In the following centuries, the only variety that showed a marked tendency to be used across regions was the Middle Low German of the Hanseatic League, based on the variety of Lübeck and used in many areas of northern Germany and indeed northern Europe in general.
Early modern period
Until the 16th century, a new inter regional standard developed on the basis of the East Central German and Austro-Bavarian varieties. This was influenced by several factors:
Under the Habsburg dynasty, there was a strong tendency to a common language in the chancellery.
Since Eastern Central Germany had been colonized only during the High and Late Middle Ages in the course of the Ostsiedlung by people from different regions of Germany, the varieties spoken were compromises of different dialects.
Eastern Central Germany was culturally very important, being home to the universities of Erfurt and Leipzig and especially with the Luther Bible translation, which was considered exemplary.
The invention of printing led to an increased production of books, and the printers were interested in using a common language to sell their books in an area as wide as possible.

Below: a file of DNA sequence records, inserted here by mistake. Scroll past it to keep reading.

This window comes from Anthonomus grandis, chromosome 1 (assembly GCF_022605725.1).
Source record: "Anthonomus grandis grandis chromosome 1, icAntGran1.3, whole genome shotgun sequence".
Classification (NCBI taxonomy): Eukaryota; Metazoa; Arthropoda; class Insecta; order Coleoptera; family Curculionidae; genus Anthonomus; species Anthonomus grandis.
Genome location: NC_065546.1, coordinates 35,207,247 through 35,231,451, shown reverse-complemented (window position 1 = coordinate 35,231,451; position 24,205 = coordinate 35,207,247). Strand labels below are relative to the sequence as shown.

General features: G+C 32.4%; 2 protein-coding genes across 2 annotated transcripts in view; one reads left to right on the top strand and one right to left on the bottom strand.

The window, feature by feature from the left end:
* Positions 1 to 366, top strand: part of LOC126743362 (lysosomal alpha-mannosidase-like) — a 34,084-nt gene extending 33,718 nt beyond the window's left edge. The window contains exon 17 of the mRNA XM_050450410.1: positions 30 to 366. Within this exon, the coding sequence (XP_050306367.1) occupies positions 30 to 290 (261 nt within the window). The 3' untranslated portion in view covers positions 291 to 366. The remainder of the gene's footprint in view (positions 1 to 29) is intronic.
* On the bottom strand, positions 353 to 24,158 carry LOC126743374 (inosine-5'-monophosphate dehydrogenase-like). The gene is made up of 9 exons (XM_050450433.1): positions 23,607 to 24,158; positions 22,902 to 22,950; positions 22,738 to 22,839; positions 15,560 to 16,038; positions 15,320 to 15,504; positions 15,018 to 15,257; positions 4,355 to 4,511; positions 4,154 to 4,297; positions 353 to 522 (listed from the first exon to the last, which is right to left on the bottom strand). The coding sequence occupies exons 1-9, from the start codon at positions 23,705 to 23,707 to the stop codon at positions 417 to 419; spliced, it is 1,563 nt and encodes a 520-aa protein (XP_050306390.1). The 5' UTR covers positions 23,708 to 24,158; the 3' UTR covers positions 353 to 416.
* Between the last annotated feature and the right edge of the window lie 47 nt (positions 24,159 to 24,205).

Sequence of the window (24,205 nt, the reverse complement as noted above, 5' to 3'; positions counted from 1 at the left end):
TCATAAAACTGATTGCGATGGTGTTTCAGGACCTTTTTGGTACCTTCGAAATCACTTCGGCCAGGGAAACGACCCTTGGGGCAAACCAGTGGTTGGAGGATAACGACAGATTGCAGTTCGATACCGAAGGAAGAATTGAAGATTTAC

Mid-16th century Counter-Reformation reintroduced Catholicism to Austria and Bavaria, prompting a rejection of the Lutheran language. Instead, a specific southern interregional language was used, based on the language of the Habsburgian chancellery.
In northern Germany, the Lutheran East Central German replaced the Low German written language until the mid-17th century. In the early 18th century, the Lutheran standard was also introduced in the southern states and countries, Austria, Bavaria and Switzerland, due to the influence of northern German writers, grammarians such as Johann Christoph Gottsched or language cultivation societies such as the Fruitbearing Society.
19th century and early 20th century
Though, by the mid-18th century, one norm was generally established, there was no institutionalized standardization. Only with the introduction of compulsory education in late 18th and early 19th century was the spelling further standardized, though at first independently in each state because of the political fragmentation of Germany. Only the foundation of the German Empire in 1871 allowed for further standardization.